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Gender Differences in the Job Satisfaction of Public Employees: A Study of Seoul Metropolitan Government, Korea

Research paper by Sangmook Kim

Indexed on: 01 May '05Published on: 01 May '05Published in: Sex Roles



Abstract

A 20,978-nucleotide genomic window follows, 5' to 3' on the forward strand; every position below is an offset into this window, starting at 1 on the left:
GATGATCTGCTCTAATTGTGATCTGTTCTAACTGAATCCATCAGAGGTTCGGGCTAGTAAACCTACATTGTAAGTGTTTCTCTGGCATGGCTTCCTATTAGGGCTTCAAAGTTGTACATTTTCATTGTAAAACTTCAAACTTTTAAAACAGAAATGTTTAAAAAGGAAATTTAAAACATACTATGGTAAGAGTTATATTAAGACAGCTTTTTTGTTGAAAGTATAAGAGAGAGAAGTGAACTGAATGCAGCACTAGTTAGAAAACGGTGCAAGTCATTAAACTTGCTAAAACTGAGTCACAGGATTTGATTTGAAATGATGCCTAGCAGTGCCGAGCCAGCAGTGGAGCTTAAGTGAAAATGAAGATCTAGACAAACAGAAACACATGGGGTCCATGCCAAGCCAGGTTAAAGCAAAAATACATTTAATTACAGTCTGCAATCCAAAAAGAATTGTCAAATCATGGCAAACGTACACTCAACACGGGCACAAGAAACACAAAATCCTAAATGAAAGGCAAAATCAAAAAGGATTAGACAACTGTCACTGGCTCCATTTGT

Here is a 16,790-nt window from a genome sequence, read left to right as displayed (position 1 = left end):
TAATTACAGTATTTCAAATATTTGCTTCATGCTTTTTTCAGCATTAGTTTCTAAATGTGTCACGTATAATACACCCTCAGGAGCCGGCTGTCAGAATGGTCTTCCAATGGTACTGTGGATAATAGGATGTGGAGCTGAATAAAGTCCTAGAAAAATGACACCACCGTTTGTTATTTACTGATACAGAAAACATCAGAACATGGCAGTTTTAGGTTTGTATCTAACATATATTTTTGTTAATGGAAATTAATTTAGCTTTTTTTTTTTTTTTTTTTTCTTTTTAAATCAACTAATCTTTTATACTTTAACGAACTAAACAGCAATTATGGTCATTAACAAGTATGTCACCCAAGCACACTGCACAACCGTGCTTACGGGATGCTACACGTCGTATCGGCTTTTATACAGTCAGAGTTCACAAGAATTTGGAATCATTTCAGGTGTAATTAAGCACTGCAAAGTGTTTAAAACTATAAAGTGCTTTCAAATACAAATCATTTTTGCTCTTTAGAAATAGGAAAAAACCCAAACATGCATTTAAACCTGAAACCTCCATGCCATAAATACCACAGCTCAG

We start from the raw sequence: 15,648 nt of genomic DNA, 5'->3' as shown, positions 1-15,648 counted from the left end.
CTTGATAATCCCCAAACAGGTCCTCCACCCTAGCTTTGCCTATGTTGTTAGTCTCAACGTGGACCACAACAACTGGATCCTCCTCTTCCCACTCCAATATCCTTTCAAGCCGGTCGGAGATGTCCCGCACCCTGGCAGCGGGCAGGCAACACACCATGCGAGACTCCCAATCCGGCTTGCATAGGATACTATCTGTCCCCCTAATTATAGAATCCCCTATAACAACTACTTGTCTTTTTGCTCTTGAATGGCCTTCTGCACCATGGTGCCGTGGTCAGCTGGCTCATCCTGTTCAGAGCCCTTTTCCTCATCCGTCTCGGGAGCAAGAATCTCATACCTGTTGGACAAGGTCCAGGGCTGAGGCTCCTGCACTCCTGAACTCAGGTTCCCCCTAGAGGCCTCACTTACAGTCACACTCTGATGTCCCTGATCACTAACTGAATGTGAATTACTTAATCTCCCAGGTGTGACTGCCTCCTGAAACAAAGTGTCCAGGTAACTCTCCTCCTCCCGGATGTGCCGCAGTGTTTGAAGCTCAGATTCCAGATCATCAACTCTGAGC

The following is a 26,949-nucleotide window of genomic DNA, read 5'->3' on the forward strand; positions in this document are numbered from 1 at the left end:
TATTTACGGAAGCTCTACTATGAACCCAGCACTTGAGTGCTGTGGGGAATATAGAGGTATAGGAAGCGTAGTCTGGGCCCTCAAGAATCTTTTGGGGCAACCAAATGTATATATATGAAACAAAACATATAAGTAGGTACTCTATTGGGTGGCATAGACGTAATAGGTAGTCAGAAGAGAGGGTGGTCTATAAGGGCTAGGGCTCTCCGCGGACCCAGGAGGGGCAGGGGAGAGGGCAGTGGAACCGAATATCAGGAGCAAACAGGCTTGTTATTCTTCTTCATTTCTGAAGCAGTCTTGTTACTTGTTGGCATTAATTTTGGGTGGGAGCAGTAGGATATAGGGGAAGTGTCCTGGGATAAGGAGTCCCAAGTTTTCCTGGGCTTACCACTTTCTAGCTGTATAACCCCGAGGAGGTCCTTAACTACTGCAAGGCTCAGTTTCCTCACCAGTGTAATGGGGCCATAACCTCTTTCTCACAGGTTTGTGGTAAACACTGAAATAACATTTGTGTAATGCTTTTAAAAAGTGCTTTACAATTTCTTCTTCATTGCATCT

A central paradox in studies of gender and job satisfaction is why women’s job satisfaction is not lower than men’s, given that women’s jobs are often inferior in terms of pay, autonomy, and promotional opportunity. The purpose of this study was to investigate this paradox by asking two questions: How does the job satisfaction of female public employees compare with that of male employees? How can we explain the gender differences in job satisfaction? Data from a survey of 5,128 public employees in Seoul Metropolitan Government indicate that women are more satisfied with their jobs than are men. Among demographic variables gender was the only significant predictor of job satisfaction; women emphasized intrinsic rewards, whereas men emphasized extrinsic rewards. The reasons for women’s high job satisfaction are discussed and explained.